On black holes and buried leads
Updated: May 19, 2022
What makes good writing? If you're Faulkner: language gymnastics. If you're a salesperson: persuasion. If you're a news writer: clarity. If you're my 8-year-old: remembering the apostrophes.
It all depends on the writer and the purpose.
I’ve spent the past 13 years teaching college journalism students how to write more cleanly. Some struggle with writing because they learned it the wrong way. They learned that big words and complex sentences make you sound smart. They learned that you need to reach the assigned word count at all costs. They learned to trade their own voice for that of some imaginary all-knowing “essay voice” that isn’t natural. Also, their only audience has been their teacher, red pen in hand. A grader, while performing an important service, is not a substitute for a real reader.
A lot of my work at the university level involves undoing bad habits or unraveling misunderstandings. You need to know your audience, first. What does your audience want from you? Often the answer is entertainment and information. They want to enjoy reading, and they want to learn something.
My students often start out articles with statements from Captain Obvious. For example, if the news is that astronomers captured the first image of the black hole at the center of the Milky Way, they’ll start their story with something like “The Milky Way is our galaxy, and it’s full of mystery.” Um, yeah. We know. BUT WHAT ABOUT THE FIRST PICTURE OF THE BLACK HOLE?! I think they’re scared to go near the heart of the topic. They’re scared to be an authority on something they just learned themselves. But that’s why research is important: It empowers you to overcome that issue.
Think about it this way, I tell them. If you have two friends, Logan and Riley, and they have been dating for three years and then Logan cheats on Riley with Taylor, you don’t rush up to your mutual friend and say: “Guess what? Logan and Riley have been together for three years!” You say: “Guess what?! Logan slept with Taylor and broke Riley’s heart.” You naturally know, in everyday gossip, not to lead with the background.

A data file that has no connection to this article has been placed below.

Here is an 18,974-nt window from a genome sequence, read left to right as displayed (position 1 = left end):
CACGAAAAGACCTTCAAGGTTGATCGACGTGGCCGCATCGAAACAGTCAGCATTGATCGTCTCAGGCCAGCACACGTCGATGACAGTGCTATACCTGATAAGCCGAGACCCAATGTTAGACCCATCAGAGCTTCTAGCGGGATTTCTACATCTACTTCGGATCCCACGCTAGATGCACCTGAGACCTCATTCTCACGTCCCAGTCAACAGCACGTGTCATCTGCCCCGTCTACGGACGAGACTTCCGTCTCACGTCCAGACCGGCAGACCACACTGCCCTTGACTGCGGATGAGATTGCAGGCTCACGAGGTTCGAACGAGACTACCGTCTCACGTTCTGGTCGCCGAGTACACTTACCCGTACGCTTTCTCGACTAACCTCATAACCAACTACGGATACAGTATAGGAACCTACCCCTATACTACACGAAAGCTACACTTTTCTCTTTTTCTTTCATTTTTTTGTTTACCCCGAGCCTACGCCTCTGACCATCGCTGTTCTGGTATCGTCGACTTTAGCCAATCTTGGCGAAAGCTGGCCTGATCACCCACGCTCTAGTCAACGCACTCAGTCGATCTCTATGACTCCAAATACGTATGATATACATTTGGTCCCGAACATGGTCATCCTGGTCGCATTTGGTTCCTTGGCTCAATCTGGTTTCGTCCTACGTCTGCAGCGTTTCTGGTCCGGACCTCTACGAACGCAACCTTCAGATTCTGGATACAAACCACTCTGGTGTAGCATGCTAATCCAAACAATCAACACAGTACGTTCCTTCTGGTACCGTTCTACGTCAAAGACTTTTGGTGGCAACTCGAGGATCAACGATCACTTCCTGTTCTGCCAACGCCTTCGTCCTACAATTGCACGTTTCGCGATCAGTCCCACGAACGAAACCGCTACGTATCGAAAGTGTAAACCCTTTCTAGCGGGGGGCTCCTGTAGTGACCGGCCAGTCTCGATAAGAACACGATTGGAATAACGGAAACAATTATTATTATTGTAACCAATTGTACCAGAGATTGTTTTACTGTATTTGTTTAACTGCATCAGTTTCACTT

Of course, in fiction, you’re more than welcome to bury the lead. Burying the lead can be the whole point. Imagine if Shakespeare had been a journalist and started the play with Romeo and Juliet killing themselves. It would have been a one-line play. That’s why writers need to know the purpose of any piece of writing. Are you writing to inform a reader about what’s going on in the world or is your goal to captivate theatergoers with a wonderful love story and then deliver an emotional blow at the end that will ruin the rest of their day? (We news writers know how to ruin a day with tragedy, too, but we usually do it in the first sentence and then let you get on with your coffee and the Wordle.)
Sometimes students want to lead with the date or place. They want to write: “On Saturday, in Chicago, 500 people marched in protest against deep dish pizza.” But what if every article in the paper on any given day started with the date and place? Then every article in Sunday’s Chicago Tribune would lead: “On Saturday, in Chicago.”
Tell the readers something new. Be specific. Give them details. Make it pop.
Usually, this means you have to use more than just what’s in your head. Much to my students’ chagrin, you often need to do research or conduct interviews.
Even for this silly first-person blog post, I had to look stuff up so I could make accurate references that helped illustrate points. I Googled Faulkner to make sure I remembered him correctly. After all, it’s been a while since I read half of “Absalom, Absalom!” before abandoning it. I re-read the story about the black hole to make sure that was the first image and not just the first good one. I even searched “gender neutral names” because I wanted to be inclusive in my hypothetical love triangle example.
If you want to reach readers, you need new information and an original voice. Know your audience, your purpose and yourself, and you’ll be good to go.